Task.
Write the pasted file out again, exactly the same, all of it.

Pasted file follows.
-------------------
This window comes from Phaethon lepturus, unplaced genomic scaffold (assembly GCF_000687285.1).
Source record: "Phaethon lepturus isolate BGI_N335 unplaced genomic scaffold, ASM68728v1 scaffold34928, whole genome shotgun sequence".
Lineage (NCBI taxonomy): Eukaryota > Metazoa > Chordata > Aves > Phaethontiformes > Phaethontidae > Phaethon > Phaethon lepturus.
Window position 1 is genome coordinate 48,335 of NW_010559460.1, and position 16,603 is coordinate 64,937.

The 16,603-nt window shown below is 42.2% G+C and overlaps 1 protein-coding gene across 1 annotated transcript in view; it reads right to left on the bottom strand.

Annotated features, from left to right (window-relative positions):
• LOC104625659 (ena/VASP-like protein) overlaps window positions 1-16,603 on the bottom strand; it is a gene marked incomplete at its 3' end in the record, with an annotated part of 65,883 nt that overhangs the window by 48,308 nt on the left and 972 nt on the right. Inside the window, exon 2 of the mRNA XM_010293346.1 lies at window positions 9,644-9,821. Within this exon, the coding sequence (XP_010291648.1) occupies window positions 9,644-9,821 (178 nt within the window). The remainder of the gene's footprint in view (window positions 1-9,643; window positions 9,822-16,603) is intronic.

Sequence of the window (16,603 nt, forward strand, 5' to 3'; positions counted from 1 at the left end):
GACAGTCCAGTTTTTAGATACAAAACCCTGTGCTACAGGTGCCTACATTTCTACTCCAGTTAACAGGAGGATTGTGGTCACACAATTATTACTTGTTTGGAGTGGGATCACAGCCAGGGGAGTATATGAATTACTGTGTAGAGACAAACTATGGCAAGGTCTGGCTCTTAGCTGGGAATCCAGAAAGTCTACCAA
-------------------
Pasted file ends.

This window comes from Phaethon lepturus, unplaced genomic scaffold (assembly GCF_000687285.1).
Source record: "Phaethon lepturus isolate BGI_N335 unplaced genomic scaffold, ASM68728v1 scaffold34928, whole genome shotgun sequence".
Lineage (NCBI taxonomy): Eukaryota > Metazoa > Chordata > Aves > Phaethontiformes > Phaethontidae > Phaethon > Phaethon lepturus.
Window position 1 is genome coordinate 48,335 of NW_010559460.1, and position 16,603 is coordinate 64,937.

The 16,603-nt window shown below is 42.2% G+C and overlaps 1 protein-coding gene across 1 annotated transcript in view; it reads right to left on the bottom strand.

Annotated features, from left to right (window-relative positions):
• LOC104625659 (ena/VASP-like protein) overlaps window positions 1-16,603 on the bottom strand; it is a gene marked incomplete at its 3' end in the record, with an annotated part of 65,883 nt that overhangs the window by 48,308 nt on the left and 972 nt on the right. Inside the window, exon 2 of the mRNA XM_010293346.1 lies at window positions 9,644-9,821. Within this exon, the coding sequence (XP_010291648.1) occupies window positions 9,644-9,821 (178 nt within the window). The remainder of the gene's footprint in view (window positions 1-9,643; window positions 9,822-16,603) is intronic.

Sequence of the window (16,603 nt, forward strand, 5' to 3'; positions counted from 1 at the left end):
GACAGTCCAGTTTTTAGATACAAAACCCTGTGCTACAGGTGCCTACATTTCTACTCCAGTTAACAGGAGGATTGTGGTCACACAATTATTACTTGTTTGGAGTGGGATCACAGCCAGGGGAGTATATGAATTACTGTGTAGAGACAAACTATGGCAAGGTCTGGCTCTTAGCTGGGAATCCAGAAAGTCTACCAA